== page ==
Portland State University. Department of Speech Communication
Robert H. English
Date of Award
Master of Science (M.S.) in Speech: Emphasis in Speech Pathology/Audiology
1 online resource (59 p.)
Mini-screening language test for adolescents, Children -- Language -- Testing
This study was designed to determine whether varying criterion for pass/fail on the Mini-Screening Language Test for Adolescents (Mini-STAL) would increase accuracy of predicting outcome of the Screening Test of Adolescent Language (STAL). The Mini-STAL was developed by Prather et al. (1981) to identify rapidly those students between grades six through twelve who are in need of language intervention. Using Prather's established criterion (one or more errors equal failure), the Phoenix school district (Prather, 1981) found too many of their school population (20 percent) were failing the Mini- STAL. Thus, they established an experimental criterion (two or more errors equal failure) to identify those students with language problems. The present study sought to determine what proportion of students with language disorders was not detected by the Mini-STAL and what proportion of students without language disorders failed the Mini-STAL using the two criteria.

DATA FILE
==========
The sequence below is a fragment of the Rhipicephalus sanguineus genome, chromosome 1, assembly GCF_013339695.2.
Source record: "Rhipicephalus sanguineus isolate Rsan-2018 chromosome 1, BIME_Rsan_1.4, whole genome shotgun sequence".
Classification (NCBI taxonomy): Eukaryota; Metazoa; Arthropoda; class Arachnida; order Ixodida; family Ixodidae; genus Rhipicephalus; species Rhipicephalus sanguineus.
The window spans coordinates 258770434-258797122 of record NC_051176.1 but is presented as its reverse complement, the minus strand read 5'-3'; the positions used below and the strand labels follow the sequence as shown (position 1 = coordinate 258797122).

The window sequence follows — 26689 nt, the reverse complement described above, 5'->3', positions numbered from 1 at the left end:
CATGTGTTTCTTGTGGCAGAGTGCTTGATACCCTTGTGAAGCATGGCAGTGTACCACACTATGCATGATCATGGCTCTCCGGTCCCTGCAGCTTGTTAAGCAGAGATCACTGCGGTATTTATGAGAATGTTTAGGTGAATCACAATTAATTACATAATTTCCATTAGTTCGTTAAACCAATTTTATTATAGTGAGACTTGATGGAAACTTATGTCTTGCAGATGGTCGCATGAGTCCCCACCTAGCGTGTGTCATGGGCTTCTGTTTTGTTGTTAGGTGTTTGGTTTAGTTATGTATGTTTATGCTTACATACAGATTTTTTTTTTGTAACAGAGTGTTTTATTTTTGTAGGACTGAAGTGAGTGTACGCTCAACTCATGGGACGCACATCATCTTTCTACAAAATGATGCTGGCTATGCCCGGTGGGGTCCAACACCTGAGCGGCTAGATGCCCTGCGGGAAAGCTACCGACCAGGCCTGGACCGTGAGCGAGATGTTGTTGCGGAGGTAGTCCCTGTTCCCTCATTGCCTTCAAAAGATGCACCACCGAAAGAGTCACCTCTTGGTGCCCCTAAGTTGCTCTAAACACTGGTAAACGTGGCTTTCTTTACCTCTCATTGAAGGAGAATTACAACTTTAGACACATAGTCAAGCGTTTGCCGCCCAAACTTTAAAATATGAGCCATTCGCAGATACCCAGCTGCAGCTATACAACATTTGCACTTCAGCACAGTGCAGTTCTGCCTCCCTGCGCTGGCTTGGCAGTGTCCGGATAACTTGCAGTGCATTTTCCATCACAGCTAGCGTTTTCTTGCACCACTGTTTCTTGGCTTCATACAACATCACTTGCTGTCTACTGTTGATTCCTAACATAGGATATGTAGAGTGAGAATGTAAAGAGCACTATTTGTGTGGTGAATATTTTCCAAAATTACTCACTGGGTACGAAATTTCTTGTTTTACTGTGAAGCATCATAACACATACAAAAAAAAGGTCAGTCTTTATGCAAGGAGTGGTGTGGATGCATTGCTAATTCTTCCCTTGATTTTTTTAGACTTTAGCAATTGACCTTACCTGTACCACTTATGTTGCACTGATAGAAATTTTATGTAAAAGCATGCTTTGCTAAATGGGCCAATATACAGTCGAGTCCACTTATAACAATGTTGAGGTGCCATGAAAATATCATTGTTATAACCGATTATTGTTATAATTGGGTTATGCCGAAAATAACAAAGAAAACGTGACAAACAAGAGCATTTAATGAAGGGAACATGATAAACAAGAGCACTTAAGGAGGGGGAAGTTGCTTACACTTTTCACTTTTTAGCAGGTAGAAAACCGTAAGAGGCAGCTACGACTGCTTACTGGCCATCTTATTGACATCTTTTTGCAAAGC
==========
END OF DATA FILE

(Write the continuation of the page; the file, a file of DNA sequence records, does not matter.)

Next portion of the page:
Milholland, Denice Lynn Palmer, "A change in pass/fail criterion on the Mini-screening language test for adolescents" (1982). Dissertations and Theses. Paper 3174.